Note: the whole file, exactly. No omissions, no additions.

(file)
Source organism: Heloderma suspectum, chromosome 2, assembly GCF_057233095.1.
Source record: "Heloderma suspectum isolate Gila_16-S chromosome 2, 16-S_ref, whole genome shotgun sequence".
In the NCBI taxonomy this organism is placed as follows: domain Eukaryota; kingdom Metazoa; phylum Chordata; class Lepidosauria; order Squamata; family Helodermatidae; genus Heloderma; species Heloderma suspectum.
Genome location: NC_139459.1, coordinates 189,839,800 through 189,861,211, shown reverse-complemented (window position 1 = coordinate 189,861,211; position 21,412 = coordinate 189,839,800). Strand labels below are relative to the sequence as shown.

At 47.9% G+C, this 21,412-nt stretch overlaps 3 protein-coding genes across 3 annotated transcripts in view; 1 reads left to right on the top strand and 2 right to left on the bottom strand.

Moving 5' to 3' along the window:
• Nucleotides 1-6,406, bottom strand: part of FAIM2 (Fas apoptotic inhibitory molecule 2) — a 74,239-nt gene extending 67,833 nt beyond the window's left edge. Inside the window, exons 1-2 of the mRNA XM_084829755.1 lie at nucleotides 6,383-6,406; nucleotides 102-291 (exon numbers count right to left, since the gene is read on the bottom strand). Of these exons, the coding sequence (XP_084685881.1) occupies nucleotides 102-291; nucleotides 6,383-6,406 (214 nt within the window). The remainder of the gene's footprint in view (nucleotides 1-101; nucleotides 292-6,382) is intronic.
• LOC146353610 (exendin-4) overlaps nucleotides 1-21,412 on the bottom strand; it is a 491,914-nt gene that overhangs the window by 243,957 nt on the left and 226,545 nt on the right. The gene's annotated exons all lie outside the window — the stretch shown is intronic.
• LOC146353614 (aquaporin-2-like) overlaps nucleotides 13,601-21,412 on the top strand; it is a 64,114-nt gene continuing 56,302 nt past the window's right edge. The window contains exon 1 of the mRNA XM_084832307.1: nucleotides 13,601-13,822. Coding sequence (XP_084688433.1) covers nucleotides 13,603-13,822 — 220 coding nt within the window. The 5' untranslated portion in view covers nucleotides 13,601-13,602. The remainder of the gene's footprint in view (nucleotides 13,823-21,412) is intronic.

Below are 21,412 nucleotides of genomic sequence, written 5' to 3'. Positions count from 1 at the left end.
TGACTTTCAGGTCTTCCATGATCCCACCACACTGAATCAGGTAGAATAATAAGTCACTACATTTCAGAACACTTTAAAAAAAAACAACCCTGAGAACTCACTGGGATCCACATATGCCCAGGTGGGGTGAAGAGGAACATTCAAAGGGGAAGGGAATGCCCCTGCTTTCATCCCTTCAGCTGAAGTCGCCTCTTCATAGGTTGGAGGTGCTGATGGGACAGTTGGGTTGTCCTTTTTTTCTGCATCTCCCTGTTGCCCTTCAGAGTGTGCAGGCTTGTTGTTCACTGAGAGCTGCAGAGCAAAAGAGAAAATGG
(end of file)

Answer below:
Source organism: Heloderma suspectum, chromosome 2, assembly GCF_057233095.1.
Source record: "Heloderma suspectum isolate Gila_16-S chromosome 2, 16-S_ref, whole genome shotgun sequence".
In the NCBI taxonomy this organism is placed as follows: domain Eukaryota; kingdom Metazoa; phylum Chordata; class Lepidosauria; order Squamata; family Helodermatidae; genus Heloderma; species Heloderma suspectum.
Genome location: NC_139459.1, coordinates 189,839,800 through 189,861,211, shown reverse-complemented (window position 1 = coordinate 189,861,211; position 21,412 = coordinate 189,839,800). Strand labels below are relative to the sequence as shown.

At 47.9% G+C, this 21,412-nt stretch overlaps 3 protein-coding genes across 3 annotated transcripts in view; 1 reads left to right on the top strand and 2 right to left on the bottom strand.

Moving 5' to 3' along the window:
• Nucleotides 1-6,406, bottom strand: part of FAIM2 (Fas apoptotic inhibitory molecule 2) — a 74,239-nt gene extending 67,833 nt beyond the window's left edge. Inside the window, exons 1-2 of the mRNA XM_084829755.1 lie at nucleotides 6,383-6,406; nucleotides 102-291 (exon numbers count right to left, since the gene is read on the bottom strand). Of these exons, the coding sequence (XP_084685881.1) occupies nucleotides 102-291; nucleotides 6,383-6,406 (214 nt within the window). The remainder of the gene's footprint in view (nucleotides 1-101; nucleotides 292-6,382) is intronic.
• LOC146353610 (exendin-4) overlaps nucleotides 1-21,412 on the bottom strand; it is a 491,914-nt gene that overhangs the window by 243,957 nt on the left and 226,545 nt on the right. The gene's annotated exons all lie outside the window — the stretch shown is intronic.
• LOC146353614 (aquaporin-2-like) overlaps nucleotides 13,601-21,412 on the top strand; it is a 64,114-nt gene continuing 56,302 nt past the window's right edge. The window contains exon 1 of the mRNA XM_084832307.1: nucleotides 13,601-13,822. Coding sequence (XP_084688433.1) covers nucleotides 13,603-13,822 — 220 coding nt within the window. The 5' untranslated portion in view covers nucleotides 13,601-13,602. The remainder of the gene's footprint in view (nucleotides 13,823-21,412) is intronic.

Below are 21,412 nucleotides of genomic sequence, written 5' to 3'. Positions count from 1 at the left end.
TGACTTTCAGGTCTTCCATGATCCCACCACACTGAATCAGGTAGAATAATAAGTCACTACATTTCAGAACACTTTAAAAAAAAACAACCCTGAGAACTCACTGGGATCCACATATGCCCAGGTGGGGTGAAGAGGAACATTCAAAGGGGAAGGGAATGCCCCTGCTTTCATCCCTTCAGCTGAAGTCGCCTCTTCATAGGTTGGAGGTGCTGATGGGACAGTTGGGTTGTCCTTTTTTTCTGCATCTCCCTGTTGCCCTTCAGAGTGTGCAGGCTTGTTGTTCACTGAGAGCTGCAGAGCAAAAGAGAAAATGG